by Ramona Meharg for her dad, Joe Snyders
There is a fading colour photo of me, maybe 3 or 4 years old, wispy tendrils of hair askew, baby soft skin on outstretched arms, balance precarious, as I try to take a step in my Dad’s enormous work boots. I remember doing this and looking up to see him, this giant of a man, with outstretched arms of his own to catch me as I fell out of those boots. I remember wearing his hard hat and trying to walk like a supermodel around the kitchen table without it falling off on my toes, Dad laughing.
How I loved getting to go for a drive in his truck full of treasures: old paper coffee cups, a phone book to sit on, a partial bag of butterscotch candies, a spare pair of overalls, a box full of matchbooks, a tool box, his well worn in baseball glove. Radio tuned to the Tigers game. His truck was always a bit beat up, dirt and dust outside and inside, the bed full of rakes and shovels and odds and ends. We’d roll through town with the windows down – because who had air conditioning in those days? I’d marvel as folks waved at him all down the main drag of our tiny town, his right hand on the steering wheel, left hand in a perpetual wave.
He’d be gone when I got up, often be late for supper and sometimes work into the night if the weather was good and a closing was looming. Long hours. Hard physical labour. Sunburned arms, drywall dust in his hair and lily white legs under his work pants. He was a dreamer too. There was some night school, the school of hard knocks, the school of life and a business to build from his own sweat and grit.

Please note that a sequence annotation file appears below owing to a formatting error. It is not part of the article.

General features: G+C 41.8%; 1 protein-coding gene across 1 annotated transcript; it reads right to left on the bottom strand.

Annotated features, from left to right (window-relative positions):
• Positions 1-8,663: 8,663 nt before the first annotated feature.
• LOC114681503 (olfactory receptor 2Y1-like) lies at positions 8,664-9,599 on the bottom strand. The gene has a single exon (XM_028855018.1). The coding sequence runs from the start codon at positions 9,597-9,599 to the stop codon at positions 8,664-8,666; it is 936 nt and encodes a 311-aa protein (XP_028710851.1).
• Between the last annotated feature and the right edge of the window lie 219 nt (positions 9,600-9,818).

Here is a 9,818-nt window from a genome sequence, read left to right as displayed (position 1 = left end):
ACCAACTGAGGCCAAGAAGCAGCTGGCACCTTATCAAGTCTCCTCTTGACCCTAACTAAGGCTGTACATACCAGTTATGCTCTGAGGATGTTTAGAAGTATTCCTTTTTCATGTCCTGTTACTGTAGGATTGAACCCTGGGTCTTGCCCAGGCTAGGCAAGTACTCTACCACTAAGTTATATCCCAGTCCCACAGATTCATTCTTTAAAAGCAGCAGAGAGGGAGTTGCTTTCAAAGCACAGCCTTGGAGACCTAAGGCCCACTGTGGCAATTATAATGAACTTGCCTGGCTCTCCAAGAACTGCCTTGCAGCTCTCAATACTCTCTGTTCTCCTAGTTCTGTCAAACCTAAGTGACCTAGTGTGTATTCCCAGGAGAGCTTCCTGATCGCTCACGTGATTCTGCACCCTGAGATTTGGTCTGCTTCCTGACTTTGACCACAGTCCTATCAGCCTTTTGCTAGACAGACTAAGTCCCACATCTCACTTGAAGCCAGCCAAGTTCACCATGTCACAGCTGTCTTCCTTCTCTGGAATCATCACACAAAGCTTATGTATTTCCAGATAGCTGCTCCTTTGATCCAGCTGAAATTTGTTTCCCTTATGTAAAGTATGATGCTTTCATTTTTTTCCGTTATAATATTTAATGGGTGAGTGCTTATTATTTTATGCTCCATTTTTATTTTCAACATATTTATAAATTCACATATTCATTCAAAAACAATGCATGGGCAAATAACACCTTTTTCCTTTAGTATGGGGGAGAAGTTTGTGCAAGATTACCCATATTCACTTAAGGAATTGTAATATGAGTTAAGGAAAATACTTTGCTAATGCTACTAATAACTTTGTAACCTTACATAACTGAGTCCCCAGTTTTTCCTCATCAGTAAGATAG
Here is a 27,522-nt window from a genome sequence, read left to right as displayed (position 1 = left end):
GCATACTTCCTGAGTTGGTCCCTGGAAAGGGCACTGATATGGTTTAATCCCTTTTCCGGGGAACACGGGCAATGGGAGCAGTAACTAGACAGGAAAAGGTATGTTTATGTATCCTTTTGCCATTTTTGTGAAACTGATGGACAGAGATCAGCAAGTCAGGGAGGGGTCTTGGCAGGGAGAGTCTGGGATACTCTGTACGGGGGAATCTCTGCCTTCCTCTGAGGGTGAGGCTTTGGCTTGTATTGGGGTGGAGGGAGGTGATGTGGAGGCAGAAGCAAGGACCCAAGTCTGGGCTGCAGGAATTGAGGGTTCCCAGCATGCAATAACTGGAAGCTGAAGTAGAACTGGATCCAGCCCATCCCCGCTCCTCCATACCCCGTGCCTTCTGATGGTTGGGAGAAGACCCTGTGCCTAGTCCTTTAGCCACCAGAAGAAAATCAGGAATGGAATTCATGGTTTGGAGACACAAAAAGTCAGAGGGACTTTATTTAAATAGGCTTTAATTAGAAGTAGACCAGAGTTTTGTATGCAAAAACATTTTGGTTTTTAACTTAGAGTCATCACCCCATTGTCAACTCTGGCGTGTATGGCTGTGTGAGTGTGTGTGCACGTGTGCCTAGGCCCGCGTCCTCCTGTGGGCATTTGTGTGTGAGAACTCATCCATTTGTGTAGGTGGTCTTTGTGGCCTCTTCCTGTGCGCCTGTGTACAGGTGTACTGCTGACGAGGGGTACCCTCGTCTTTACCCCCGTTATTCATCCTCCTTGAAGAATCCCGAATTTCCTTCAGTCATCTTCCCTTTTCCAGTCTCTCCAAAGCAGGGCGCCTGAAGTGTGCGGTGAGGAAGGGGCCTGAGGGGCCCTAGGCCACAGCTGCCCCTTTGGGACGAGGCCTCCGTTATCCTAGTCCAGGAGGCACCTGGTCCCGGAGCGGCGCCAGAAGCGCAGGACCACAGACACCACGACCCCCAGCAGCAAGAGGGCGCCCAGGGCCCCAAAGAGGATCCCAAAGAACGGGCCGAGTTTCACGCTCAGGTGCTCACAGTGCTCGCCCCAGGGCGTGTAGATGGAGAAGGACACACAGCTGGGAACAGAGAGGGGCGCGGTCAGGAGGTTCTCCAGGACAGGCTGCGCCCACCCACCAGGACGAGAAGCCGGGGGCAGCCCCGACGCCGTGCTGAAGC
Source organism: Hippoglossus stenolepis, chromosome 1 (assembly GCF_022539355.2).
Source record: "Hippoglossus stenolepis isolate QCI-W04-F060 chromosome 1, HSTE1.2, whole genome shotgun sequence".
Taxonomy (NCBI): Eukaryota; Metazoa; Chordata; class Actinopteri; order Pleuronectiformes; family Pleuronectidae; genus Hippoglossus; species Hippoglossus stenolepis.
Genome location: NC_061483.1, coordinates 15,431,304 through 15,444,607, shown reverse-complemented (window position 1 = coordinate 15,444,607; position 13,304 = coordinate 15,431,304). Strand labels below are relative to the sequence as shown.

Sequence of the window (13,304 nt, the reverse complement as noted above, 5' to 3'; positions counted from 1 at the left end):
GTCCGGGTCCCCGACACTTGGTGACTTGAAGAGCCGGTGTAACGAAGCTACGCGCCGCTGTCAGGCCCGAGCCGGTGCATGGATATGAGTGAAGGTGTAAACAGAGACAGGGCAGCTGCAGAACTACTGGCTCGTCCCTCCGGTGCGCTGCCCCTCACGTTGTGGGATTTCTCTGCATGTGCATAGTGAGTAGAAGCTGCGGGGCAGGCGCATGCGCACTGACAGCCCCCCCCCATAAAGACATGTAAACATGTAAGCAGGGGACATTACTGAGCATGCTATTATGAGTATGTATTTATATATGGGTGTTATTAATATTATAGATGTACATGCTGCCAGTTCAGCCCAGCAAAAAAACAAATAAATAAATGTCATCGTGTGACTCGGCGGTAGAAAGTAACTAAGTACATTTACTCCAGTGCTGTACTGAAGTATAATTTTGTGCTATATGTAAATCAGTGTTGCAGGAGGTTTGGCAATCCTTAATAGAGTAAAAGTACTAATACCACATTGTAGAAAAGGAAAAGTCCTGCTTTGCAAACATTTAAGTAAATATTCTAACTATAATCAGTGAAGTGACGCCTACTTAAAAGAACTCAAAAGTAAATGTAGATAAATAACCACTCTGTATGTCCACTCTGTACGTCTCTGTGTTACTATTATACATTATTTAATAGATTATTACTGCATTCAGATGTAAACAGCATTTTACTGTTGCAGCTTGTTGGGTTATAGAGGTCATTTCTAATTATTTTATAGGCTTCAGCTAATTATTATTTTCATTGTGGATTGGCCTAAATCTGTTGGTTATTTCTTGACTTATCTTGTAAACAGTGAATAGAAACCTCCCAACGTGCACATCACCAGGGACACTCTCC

After a long day, he would lay on the couch to rest his eyes, or ease back in the big chair to put his feet up. On the t.v., always sports: baseball, hockey, maybe golf on a Sunday. He’d send me to get him a cold Blue in a stubbie. I always got the first rusty sip of his brew. Within minutes…snoring. I would curl up with him sometimes. He always smelled like fresh lumber and newly poured concrete. I love the smell of fresh poured concrete.
He’s older now. Me too. He takes a cart when we golf. He visits the job sites, but isn’t doing the slugging anymore. There’s still a pickup truck, but it’s a lot cleaner. The spring in his step is a bit shorter, but the twinkle in his eye is still there. When I walk with him, maybe we walk a little slower. I can see the grey of his hair and the lines on his face. But he will always be that giant of a man standing ready with outstretched arms. And I will always be that little girl trying to fit into his enormous work boots.
Ramona can be found on twitter @RamonaMeharg